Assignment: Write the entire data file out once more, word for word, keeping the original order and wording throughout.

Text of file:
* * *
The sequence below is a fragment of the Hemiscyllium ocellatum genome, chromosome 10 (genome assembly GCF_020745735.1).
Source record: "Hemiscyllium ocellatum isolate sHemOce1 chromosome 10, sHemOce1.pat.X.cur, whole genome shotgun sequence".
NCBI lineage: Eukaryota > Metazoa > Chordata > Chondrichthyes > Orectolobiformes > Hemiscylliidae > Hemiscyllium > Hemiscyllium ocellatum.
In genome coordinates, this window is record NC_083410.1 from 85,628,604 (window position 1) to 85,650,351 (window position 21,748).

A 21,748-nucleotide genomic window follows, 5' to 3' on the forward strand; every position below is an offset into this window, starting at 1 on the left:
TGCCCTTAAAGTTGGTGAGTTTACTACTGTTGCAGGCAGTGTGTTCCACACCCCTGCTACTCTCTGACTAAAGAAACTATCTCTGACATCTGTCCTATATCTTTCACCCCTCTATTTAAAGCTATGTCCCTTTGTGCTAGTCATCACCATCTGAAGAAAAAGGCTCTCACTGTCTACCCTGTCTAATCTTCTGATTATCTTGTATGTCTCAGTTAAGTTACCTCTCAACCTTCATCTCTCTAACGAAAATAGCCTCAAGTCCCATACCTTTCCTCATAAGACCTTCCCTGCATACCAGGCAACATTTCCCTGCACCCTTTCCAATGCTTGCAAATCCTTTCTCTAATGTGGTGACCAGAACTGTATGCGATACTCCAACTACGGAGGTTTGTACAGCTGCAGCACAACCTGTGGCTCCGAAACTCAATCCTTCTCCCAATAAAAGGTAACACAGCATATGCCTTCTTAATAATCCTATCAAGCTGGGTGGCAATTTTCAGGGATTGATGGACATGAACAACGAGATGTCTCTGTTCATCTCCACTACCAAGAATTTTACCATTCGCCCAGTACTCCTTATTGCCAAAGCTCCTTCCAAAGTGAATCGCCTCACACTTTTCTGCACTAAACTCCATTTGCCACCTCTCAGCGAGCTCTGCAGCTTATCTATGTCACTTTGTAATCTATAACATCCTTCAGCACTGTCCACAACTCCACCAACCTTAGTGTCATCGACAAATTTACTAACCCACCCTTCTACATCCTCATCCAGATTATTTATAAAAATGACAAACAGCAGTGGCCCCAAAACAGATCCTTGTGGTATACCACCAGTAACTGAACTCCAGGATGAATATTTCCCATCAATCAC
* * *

The sequence below is a fragment of the Hemiscyllium ocellatum genome, chromosome 10 (genome assembly GCF_020745735.1).
Source record: "Hemiscyllium ocellatum isolate sHemOce1 chromosome 10, sHemOce1.pat.X.cur, whole genome shotgun sequence".
NCBI lineage: Eukaryota > Metazoa > Chordata > Chondrichthyes > Orectolobiformes > Hemiscylliidae > Hemiscyllium > Hemiscyllium ocellatum.
In genome coordinates, this window is record NC_083410.1 from 85,628,604 (window position 1) to 85,650,351 (window position 21,748).

A 21,748-nucleotide genomic window follows, 5' to 3' on the forward strand; every position below is an offset into this window, starting at 1 on the left:
TGCCCTTAAAGTTGGTGAGTTTACTACTGTTGCAGGCAGTGTGTTCCACACCCCTGCTACTCTCTGACTAAAGAAACTATCTCTGACATCTGTCCTATATCTTTCACCCCTCTATTTAAAGCTATGTCCCTTTGTGCTAGTCATCACCATCTGAAGAAAAAGGCTCTCACTGTCTACCCTGTCTAATCTTCTGATTATCTTGTATGTCTCAGTTAAGTTACCTCTCAACCTTCATCTCTCTAACGAAAATAGCCTCAAGTCCCATACCTTTCCTCATAAGACCTTCCCTGCATACCAGGCAACATTTCCCTGCACCCTTTCCAATGCTTGCAAATCCTTTCTCTAATGTGGTGACCAGAACTGTATGCGATACTCCAACTACGGAGGTTTGTACAGCTGCAGCACAACCTGTGGCTCCGAAACTCAATCCTTCTCCCAATAAAAGGTAACACAGCATATGCCTTCTTAATAATCCTATCAAGCTGGGTGGCAATTTTCAGGGATTGATGGACATGAACAACGAGATGTCTCTGTTCATCTCCACTACCAAGAATTTTACCATTCGCCCAGTACTCCTTATTGCCAAAGCTCCTTCCAAAGTGAATCGCCTCACACTTTTCTGCACTAAACTCCATTTGCCACCTCTCAGCGAGCTCTGCAGCTTATCTATGTCACTTTGTAATCTATAACATCCTTCAGCACTGTCCACAACTCCACCAACCTTAGTGTCATCGACAAATTTACTAACCCACCCTTCTACATCCTCATCCAGATTATTTATAAAAATGACAAACAGCAGTGGCCCCAAAACAGATCCTTGTGGTATACCACCAGTAACTGAACTCCAGGATGAATATTTCCCATCAATCAC